Alumni Newsletter 2003

Composed by Tim Goater in September, 2003. Thank-you to all the graduates who contributed to this year's newsletter.

1996 Graduates

Cheri Ayers has been working for the past 5 years for First Nations in the Cowichan region.  She moved from Cowichan Tribes to the Hul'qumi'num Treaty Group in May of 2002 to help prepare the fisheries chapter of the Agreement in Principle for the Hul'qumi'num Treaty.  "My career as a fisheries biologist took an interesting and exciting turn last year when I started working in the Treaty world.  I went from working in the field doing stream restoration and environmental protection to a desk and landscape level planning."  Cheri has also been accepted into UVIC to complete an Interdisciplinary Master's Degree on Marine Protected Areas and First Nations management starting this September.  Recent travels include a trip to Thailand in 1999, a trip to Bali in 2000 and a trip to Thailand, Laos, Vietnam and Cambodia in 2001 with Amy Weber.

Aran Gough is still working in Lima, Perú for Knight Piésold Consulting and has just celebrated his second year living there.  "Work is consistently busy and challenging with the variety of projects I am involved in.  In my spare time, which is very little, I have started a field program to study the Xenodacnis parina population in a high Andean (3,800 masl) woodland east of Huaraz.  My associate and I intend to study the physical characteristics of this species as a preliminary study, and at the same time begin collecting data to describe the variations in the bird community between an agricultural/woodland ecotone, central woodland, and woodland/grassland ecotone (the three altitudinal strata present in this particular woodland ecosystem).  We plan to collect preliminary data over the next year and publish the results shortly thereafter.  We will likely publish in both English and Spanish".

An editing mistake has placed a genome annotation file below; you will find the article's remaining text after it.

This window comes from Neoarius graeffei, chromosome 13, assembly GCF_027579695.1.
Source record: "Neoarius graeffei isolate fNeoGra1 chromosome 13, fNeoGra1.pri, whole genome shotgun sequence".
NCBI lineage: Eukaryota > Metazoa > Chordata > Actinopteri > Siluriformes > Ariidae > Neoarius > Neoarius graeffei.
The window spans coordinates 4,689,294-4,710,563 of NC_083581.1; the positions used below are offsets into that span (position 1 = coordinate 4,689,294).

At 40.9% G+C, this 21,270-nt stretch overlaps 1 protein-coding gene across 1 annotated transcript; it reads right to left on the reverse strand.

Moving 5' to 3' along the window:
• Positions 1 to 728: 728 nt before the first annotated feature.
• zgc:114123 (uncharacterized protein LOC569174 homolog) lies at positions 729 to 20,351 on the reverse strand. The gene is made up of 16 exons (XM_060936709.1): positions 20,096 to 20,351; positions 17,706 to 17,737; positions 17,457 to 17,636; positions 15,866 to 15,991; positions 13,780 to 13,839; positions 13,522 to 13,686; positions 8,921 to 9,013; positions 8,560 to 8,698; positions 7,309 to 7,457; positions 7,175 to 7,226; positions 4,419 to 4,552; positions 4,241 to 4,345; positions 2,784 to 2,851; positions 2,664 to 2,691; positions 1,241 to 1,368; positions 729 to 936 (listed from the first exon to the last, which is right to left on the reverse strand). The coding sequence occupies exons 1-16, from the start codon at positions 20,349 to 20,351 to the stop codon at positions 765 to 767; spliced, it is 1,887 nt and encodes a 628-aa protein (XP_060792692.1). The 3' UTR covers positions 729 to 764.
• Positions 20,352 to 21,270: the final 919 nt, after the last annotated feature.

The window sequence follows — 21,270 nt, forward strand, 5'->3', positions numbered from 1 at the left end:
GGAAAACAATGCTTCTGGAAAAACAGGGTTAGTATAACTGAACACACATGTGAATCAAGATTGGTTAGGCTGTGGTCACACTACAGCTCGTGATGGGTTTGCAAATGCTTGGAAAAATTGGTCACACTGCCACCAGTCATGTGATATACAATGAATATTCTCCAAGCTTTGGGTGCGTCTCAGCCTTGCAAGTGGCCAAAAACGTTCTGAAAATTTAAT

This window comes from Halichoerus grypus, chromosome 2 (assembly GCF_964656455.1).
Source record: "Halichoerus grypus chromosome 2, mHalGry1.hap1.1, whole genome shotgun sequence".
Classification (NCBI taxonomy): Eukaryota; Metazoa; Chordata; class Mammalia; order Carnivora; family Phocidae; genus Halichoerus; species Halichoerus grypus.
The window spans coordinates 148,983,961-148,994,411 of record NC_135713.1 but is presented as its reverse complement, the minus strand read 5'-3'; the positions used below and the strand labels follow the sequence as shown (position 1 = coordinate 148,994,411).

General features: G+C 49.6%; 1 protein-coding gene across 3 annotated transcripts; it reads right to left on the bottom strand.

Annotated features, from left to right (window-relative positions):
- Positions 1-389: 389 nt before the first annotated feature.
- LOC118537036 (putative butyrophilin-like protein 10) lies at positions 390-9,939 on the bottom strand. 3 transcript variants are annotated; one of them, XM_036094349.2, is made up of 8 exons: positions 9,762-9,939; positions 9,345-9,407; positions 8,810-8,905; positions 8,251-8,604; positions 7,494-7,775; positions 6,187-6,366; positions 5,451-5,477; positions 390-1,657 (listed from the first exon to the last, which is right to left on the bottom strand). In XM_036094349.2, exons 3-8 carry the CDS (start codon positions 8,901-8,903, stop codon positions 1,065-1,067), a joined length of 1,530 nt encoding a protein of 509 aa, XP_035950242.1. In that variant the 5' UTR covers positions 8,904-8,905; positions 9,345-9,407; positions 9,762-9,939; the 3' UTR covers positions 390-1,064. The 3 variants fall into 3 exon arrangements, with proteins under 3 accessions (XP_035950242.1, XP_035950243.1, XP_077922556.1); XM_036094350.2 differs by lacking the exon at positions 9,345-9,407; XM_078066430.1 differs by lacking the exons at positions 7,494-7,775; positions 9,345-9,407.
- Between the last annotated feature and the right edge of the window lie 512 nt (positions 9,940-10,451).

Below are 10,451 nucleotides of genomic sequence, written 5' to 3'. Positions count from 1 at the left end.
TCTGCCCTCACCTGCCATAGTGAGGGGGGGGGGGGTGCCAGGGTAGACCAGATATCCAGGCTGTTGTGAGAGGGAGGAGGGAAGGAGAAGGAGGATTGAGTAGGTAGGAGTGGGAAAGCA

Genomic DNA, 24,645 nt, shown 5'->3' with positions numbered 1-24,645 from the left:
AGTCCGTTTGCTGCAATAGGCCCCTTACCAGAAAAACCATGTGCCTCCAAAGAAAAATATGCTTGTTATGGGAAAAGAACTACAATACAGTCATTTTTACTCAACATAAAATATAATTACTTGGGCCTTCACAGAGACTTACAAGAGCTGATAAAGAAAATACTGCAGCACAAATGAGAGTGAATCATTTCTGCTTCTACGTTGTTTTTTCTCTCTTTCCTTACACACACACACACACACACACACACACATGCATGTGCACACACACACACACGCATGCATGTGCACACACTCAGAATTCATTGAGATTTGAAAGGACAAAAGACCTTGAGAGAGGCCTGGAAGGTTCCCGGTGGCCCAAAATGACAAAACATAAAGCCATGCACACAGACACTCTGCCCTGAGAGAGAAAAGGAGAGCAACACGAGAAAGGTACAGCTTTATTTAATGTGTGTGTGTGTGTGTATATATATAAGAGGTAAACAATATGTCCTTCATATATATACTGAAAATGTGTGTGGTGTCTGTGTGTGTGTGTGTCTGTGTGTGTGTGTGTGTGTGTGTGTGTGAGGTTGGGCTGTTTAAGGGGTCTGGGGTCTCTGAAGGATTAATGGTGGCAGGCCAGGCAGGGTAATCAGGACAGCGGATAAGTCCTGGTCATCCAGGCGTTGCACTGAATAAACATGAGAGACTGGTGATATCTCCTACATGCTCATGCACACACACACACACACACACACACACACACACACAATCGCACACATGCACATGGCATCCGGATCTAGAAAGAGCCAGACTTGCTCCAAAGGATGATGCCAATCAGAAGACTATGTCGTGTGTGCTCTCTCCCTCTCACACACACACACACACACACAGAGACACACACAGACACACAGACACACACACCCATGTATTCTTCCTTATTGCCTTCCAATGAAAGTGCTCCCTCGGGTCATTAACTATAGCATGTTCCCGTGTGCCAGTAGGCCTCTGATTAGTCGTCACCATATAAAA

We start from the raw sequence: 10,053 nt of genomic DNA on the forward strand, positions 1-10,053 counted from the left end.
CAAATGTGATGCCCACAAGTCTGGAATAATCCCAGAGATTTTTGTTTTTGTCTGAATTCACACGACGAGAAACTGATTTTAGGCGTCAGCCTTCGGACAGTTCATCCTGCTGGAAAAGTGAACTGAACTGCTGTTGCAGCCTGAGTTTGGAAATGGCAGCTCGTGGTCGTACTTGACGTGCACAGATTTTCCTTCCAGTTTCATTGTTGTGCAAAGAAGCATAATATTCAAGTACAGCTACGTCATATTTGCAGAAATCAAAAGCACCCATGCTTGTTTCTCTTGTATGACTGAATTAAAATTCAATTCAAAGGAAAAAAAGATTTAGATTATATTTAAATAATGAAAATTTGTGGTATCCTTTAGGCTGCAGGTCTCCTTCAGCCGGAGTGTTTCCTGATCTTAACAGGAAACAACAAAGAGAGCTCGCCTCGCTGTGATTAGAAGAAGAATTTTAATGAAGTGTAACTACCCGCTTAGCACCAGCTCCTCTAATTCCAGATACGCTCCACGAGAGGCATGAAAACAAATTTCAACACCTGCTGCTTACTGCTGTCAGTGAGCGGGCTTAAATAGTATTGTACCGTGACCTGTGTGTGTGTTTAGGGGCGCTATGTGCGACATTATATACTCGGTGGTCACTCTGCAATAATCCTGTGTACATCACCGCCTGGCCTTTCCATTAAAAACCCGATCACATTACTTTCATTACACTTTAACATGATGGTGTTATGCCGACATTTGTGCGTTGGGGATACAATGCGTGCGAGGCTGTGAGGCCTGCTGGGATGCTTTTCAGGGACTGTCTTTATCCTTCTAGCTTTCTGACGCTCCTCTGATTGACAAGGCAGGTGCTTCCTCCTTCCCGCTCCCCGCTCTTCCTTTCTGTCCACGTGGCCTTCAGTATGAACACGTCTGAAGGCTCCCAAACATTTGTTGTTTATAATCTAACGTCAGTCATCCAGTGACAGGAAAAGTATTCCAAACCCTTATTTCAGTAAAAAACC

JC Lewis is working for TERA Environmental Consultants in Calgary.  He conducts wildlife and rare species surveys in Alberta and Saskatchewan.  "This past field season, along with the usual rare species surveys, I had the opportunity to spend several days observing burrowing owls and ferruginous hawks in their beautiful native prairie habitat - it was great!"

Amy Weber has been doing a lot of traveling during the past year. 

"Cheri Ayers and I had a fantastic trip through SE Asia in 2001/02.  We spent most of our time laughing and shopping.  In the spring of 2002, I was in Belgium for a conference and in July 2002 I attended the International AIDS Conference to present some of my research in Barcelona Spain. In September 2002, my traveling schedule was put on hold as I started the MD program at UBC.  It is quite a change to go from working and being a graduate student to starting an undergraduate program again.  So far medicine has been amazing lots of work as expected but I have a fantastic group of colleagues to drag me through all of the basic biology I seem to have forgotten over the years.  Year 1 of medicine ended in early June and I flew to Mtubatuba, S. Africa to spend 3 weeks working in a small medical practice.  I also found time to have a trip through Swaziland and into Kruger National Park where I was fortunate enough to see a cheetah.  I am now enjoying summer in Vancouver and looking forward to Year 2 medicine.

1997 Graduates